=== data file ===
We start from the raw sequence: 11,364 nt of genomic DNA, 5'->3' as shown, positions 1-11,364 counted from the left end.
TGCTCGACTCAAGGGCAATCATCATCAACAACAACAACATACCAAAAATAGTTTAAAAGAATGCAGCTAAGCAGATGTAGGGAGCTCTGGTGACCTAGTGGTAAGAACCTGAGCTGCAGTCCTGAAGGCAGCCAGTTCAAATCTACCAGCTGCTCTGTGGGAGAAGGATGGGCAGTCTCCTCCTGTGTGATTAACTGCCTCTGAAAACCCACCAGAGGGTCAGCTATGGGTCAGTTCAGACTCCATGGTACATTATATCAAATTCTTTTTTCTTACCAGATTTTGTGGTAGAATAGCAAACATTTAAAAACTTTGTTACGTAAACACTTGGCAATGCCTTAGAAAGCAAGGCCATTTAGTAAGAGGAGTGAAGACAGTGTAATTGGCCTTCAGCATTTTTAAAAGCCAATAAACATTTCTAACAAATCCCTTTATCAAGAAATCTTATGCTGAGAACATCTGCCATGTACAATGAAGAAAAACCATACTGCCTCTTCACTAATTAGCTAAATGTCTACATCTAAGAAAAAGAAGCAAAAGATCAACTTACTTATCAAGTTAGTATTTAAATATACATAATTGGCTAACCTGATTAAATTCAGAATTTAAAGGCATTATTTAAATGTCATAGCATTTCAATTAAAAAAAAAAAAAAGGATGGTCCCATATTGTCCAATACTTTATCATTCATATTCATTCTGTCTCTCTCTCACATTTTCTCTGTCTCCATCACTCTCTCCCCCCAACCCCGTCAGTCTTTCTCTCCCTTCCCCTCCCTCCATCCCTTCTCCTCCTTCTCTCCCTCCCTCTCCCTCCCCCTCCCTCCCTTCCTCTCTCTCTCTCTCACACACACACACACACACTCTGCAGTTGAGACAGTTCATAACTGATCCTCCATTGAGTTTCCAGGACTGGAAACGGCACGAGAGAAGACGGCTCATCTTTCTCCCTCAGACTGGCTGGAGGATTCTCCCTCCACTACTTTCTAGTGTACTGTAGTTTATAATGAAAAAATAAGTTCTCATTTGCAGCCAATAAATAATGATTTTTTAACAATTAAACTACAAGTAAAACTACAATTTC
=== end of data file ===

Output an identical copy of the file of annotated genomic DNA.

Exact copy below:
We start from the raw sequence: 11,364 nt of genomic DNA, 5'->3' as shown, positions 1-11,364 counted from the left end.
TGCTCGACTCAAGGGCAATCATCATCAACAACAACAACATACCAAAAATAGTTTAAAAGAATGCAGCTAAGCAGATGTAGGGAGCTCTGGTGACCTAGTGGTAAGAACCTGAGCTGCAGTCCTGAAGGCAGCCAGTTCAAATCTACCAGCTGCTCTGTGGGAGAAGGATGGGCAGTCTCCTCCTGTGTGATTAACTGCCTCTGAAAACCCACCAGAGGGTCAGCTATGGGTCAGTTCAGACTCCATGGTACATTATATCAAATTCTTTTTTCTTACCAGATTTTGTGGTAGAATAGCAAACATTTAAAAACTTTGTTACGTAAACACTTGGCAATGCCTTAGAAAGCAAGGCCATTTAGTAAGAGGAGTGAAGACAGTGTAATTGGCCTTCAGCATTTTTAAAAGCCAATAAACATTTCTAACAAATCCCTTTATCAAGAAATCTTATGCTGAGAACATCTGCCATGTACAATGAAGAAAAACCATACTGCCTCTTCACTAATTAGCTAAATGTCTACATCTAAGAAAAAGAAGCAAAAGATCAACTTACTTATCAAGTTAGTATTTAAATATACATAATTGGCTAACCTGATTAAATTCAGAATTTAAAGGCATTATTTAAATGTCATAGCATTTCAATTAAAAAAAAAAAAAAGGATGGTCCCATATTGTCCAATACTTTATCATTCATATTCATTCTGTCTCTCTCTCACATTTTCTCTGTCTCCATCACTCTCTCCCCCCAACCCCGTCAGTCTTTCTCTCCCTTCCCCTCCCTCCATCCCTTCTCCTCCTTCTCTCCCTCCCTCTCCCTCCCCCTCCCTCCCTTCCTCTCTCTCTCTCTCACACACACACACACACACTCTGCAGTTGAGACAGTTCATAACTGATCCTCCATTGAGTTTCCAGGACTGGAAACGGCACGAGAGAAGACGGCTCATCTTTCTCCCTCAGACTGGCTGGAGGATTCTCCCTCCACTACTTTCTAGTGTACTGTAGTTTATAATGAAAAAATAAGTTCTCATTTGCAGCCAATAAATAATGATTTTTTAACAATTAAACTACAAGTAAAACTACAATTTC